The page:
Approximately 20% of the antimony supply is used in alloys. The most common types of antimony alloys include lead and/or tin. Lead-antimony alloys have improved hardness and mechanical strength and are used in lead-acid batteries (e.g. car batteries), bullets, solder (for soldering), electrical cables, and pewter. Lead-antimony is also used as a dopant (a foreign substance inserted into a material to intentionally alter the properties of the overall material) in semiconductor research and production. When tin is mixed in, the alloy is used for manufacturing organ pipes.
Interesting Facts about Antimony
- In Medieval times, people sometimes used antimony as a laxative pill, which would be retrieved and reused. That’s taking recycling to another level! It was often passed down in the family, like an heirloom.
- It is believed that Mozart died because of a medicine that he took contained antimony.
- Antimony is a hard metal but not hard enough for certain uses, like coins. In the 1930s, China used antimony to make cheap coins, but they poisoned people and didn’t last very long (they broke down over time).
- Because antimony expands when going from a liquid to solid state, it was used in typecasting molds for making typefaces that had clear, sharp letters.
Occurrence and Abundance of Antimony
Antimony has no known biological role and is considered toxic, so it is not found within the human body. It is a relatively rare element and only has a 2×10-5% abundance in the Earth’s crust. It is possible to find antimony in its native metal form in nature, but it is more often found within a mineral. Though it is a rare element, antimony is actually found in over 100 different minerals including sibiconite, tetrahedrite, and ullmannite. Most often it is found as part of antimony (III)sulfide (stibnite, Sb2S3).
In the universe overall, antimony has an abundance of 4×10-8%. China is the main producer of antimony, producing nearly 80% of the world’s supply. Bolivia, Russia, and Tajikistan also produce notable amounts of antimony. It is mainly commercially produced from stibnite but can also be extracted as a by-product during copper, gold, and silver production.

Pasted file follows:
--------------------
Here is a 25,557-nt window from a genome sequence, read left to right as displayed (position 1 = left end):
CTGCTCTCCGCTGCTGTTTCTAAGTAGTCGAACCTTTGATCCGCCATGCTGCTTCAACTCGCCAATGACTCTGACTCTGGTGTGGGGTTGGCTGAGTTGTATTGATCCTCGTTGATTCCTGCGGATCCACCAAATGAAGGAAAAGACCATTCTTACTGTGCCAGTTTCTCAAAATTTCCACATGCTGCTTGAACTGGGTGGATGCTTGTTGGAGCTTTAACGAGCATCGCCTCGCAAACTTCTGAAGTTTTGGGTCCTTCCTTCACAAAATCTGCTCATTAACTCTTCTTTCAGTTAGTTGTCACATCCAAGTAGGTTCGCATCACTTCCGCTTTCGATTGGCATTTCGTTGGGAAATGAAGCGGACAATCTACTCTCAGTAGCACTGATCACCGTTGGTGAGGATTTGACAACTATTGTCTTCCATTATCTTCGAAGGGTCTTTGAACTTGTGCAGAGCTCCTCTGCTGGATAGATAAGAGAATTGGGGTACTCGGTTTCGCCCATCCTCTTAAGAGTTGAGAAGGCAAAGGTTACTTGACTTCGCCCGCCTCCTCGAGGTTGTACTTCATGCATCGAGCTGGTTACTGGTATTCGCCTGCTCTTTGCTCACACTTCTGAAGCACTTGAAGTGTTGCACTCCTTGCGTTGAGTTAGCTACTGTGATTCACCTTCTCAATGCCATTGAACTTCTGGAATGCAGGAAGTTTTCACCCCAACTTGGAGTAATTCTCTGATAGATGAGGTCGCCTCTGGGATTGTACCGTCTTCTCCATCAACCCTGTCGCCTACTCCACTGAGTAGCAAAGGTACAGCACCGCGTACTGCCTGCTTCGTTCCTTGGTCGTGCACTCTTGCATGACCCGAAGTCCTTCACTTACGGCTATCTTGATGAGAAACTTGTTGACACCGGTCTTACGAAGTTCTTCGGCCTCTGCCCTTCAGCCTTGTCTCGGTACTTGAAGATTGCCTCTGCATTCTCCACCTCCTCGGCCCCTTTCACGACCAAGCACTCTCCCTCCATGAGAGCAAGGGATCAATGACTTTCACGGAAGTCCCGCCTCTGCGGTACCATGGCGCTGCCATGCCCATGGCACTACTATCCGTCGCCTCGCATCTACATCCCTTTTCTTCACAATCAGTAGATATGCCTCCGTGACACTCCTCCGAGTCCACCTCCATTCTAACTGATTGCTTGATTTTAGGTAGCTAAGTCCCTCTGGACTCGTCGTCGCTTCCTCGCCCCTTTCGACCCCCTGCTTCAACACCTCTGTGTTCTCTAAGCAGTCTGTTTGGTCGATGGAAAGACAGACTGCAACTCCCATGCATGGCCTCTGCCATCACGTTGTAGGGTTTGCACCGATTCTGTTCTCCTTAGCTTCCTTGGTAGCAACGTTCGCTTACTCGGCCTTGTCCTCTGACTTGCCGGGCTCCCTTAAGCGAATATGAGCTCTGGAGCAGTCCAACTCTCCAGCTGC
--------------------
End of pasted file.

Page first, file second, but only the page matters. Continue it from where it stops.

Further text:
Uses of Antimony
Most Notable Uses in General
Most uses for antimony actually use the antimony alloys or compounds. Pure antimony is used in the production of glass, serving to remove microscopic bubbles. This helps achieve a perfect, bubble-free TV screen, for example. It works by interacting with oxygen atoms and hindering them from forming bubbles. Antimony is also used in paints and pigments.
Most Notable Uses in Science
Antimony is used as a stabilizer and catalyst in the chemical production of PET plastic (polyetheylene terephthalate), which is the material that most disposable plastic water bottles and many other plastic items are made of. Antimony is used in several pharmaceutical and veterinary drugs or treatments.
Approximately 60% of the supply of antimony is used in flame retardants, and for this application it is in antimony trioxide (Sb2O3) form. These flame retardants are used in clothing, fabric, toys, safety matches, and aircraft.
Discovery of Antimony
Antimony has been used by man since ancient times, as early as 3100 B.C., so we don’t know exactly who discovered it. We do know that in those times, Egyptians used stibnite as a black eyeliner. Jezebel is one historical figure who is known for using this makeup. In the region that is now southern Iraq, lead antimonite was used to provide a yellow pigment for glazes on bricks at Babylon. Vases and other objects made of antimony have been found from these ancient times, which is miraculous considering that antimony is very brittle and difficult to work with.
It wasn’t until Medieval times that antimony became very widely used. It was used to harden lead by making the lead-antimony alloy. A book written in 1540 by Vannoccio Biringuccio describes the first procedure for isolating antimony. In 1615, German chemist Andreas Libavius produced metal antimony by adding iron to a heated mixture that contained antimony sulfide. In 1783, a Swedish scientist, Anton von Swab, made the first discovery of pure antimony in nature.
Antimony in the Future
Antimony trioxide (the compound used in flame retardants) is classified as a carcinogen in the state of California. We are most often exposed to antimony from emissions from coal-burning power plants, vehicle emissions, products treated with flame retardants, and plastic disposable water bottles (since antimony is used in the synthesis of PET plastic, some remains in the final product). Rising concern about human exposure may impact the future use of antimony. This concern is on China’s (the main producer of antimony) radar, though, and they are reportedly working on “green development” of antimony products. Additionally, there hasn’t been a new antimony source discovered in China in over ten years, so people in the antimony production business are worried about its supply being depleted.